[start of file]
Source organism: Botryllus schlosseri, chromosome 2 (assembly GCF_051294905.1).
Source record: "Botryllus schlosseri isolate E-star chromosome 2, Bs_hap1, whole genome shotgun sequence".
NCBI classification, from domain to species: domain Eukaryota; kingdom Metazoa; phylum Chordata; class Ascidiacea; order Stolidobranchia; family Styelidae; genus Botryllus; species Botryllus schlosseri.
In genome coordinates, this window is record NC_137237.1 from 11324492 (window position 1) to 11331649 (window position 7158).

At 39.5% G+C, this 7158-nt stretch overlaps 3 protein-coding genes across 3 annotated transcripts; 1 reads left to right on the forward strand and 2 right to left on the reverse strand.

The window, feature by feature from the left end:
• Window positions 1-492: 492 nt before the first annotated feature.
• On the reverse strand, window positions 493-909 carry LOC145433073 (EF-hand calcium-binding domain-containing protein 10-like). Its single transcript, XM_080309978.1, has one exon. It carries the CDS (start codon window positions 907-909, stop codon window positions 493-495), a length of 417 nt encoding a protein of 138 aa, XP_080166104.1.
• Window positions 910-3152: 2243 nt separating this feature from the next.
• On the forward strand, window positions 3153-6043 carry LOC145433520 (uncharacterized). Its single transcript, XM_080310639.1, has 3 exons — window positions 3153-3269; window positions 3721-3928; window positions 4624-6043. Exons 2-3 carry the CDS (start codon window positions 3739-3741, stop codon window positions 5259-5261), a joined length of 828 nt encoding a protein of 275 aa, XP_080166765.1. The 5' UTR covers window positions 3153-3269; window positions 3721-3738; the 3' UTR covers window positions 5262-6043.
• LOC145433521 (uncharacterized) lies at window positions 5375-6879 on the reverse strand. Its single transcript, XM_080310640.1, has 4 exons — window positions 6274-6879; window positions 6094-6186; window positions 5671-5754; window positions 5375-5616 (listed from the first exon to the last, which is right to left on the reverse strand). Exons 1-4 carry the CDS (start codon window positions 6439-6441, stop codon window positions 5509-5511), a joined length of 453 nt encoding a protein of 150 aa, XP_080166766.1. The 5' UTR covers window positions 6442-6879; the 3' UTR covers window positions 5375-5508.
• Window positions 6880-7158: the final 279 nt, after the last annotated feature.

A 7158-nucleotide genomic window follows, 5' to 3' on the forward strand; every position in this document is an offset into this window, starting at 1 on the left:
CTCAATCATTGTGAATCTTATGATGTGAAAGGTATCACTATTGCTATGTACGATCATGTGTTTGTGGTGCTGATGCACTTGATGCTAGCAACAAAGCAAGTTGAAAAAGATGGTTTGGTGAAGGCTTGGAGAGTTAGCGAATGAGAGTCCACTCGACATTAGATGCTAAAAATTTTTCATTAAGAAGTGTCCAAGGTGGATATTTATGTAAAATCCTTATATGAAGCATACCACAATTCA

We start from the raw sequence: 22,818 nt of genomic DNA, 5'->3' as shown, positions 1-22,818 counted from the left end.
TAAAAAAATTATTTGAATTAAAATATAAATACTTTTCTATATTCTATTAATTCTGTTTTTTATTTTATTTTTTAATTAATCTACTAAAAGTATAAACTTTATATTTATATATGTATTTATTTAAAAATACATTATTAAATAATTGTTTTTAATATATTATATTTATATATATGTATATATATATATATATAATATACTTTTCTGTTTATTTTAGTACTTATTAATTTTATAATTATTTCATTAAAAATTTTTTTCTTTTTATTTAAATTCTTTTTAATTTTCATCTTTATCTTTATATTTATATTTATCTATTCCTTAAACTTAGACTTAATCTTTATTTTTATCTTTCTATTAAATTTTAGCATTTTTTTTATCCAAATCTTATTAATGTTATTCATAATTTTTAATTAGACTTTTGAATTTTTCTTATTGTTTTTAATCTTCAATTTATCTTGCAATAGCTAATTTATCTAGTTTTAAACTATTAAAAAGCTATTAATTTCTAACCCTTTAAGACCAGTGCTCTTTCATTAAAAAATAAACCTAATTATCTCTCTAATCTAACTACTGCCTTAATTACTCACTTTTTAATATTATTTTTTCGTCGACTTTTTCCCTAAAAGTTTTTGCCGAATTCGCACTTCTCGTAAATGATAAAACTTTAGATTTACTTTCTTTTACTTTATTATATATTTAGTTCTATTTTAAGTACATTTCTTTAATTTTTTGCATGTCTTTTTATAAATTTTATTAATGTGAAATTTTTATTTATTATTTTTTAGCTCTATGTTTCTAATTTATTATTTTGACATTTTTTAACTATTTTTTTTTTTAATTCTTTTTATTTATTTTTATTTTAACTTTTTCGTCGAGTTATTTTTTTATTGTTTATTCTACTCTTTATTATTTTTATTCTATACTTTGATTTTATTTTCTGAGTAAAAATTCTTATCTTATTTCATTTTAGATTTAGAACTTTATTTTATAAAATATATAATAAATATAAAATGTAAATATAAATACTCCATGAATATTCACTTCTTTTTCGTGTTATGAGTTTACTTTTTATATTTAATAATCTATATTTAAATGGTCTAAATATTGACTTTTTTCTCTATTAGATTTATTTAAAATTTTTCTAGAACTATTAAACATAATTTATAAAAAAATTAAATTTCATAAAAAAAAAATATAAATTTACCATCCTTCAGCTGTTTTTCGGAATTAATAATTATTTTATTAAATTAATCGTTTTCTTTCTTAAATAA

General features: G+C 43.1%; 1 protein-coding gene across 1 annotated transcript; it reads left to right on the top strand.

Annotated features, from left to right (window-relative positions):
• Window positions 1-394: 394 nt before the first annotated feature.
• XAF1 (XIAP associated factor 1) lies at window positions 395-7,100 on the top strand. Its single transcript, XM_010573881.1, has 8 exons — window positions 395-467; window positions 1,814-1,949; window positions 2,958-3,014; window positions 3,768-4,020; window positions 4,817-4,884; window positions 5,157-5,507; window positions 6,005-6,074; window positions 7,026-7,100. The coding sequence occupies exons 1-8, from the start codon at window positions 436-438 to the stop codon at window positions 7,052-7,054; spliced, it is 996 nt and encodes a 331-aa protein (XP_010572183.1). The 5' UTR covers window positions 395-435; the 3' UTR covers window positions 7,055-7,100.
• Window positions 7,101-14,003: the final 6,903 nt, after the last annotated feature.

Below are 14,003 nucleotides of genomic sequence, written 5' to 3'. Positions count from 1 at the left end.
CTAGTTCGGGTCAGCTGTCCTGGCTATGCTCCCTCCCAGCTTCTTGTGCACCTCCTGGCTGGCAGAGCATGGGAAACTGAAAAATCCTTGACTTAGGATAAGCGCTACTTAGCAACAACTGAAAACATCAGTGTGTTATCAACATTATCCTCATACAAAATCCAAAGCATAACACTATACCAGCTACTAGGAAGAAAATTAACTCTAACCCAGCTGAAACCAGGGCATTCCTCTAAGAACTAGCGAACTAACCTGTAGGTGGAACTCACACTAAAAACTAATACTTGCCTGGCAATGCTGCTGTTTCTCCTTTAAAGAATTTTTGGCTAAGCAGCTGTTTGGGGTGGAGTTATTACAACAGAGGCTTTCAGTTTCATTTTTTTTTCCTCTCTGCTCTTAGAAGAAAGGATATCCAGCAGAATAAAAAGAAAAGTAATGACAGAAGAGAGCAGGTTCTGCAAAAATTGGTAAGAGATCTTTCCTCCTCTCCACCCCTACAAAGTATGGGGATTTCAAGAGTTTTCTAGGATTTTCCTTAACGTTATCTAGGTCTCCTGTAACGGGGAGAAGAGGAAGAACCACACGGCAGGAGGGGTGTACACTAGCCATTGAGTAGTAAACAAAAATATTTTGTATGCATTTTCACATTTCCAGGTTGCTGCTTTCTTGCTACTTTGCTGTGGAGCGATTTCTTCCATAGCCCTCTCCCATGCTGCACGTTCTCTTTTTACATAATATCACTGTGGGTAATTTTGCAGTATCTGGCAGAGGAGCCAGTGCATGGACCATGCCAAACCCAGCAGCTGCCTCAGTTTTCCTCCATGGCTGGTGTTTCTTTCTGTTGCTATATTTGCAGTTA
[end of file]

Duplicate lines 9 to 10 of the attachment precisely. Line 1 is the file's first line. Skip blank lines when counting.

• Window positions 910-3152: 2243 nt separating this feature from the next.
• On the forward strand, window positions 3153-6043 carry LOC145433520 (uncharacterized). Its single transcript, XM_080310639.1, has 3 exons — window positions 3153-3269; window positions 3721-3928; window positions 4624-6043. Exons 2-3 carry the CDS (start codon window positions 3739-3741, stop codon window positions 5259-5261), a joined length of 828 nt encoding a protein of 275 aa, XP_080166765.1. The 5' UTR covers window positions 3153-3269; window positions 3721-3738; the 3' UTR covers window positions 5262-6043.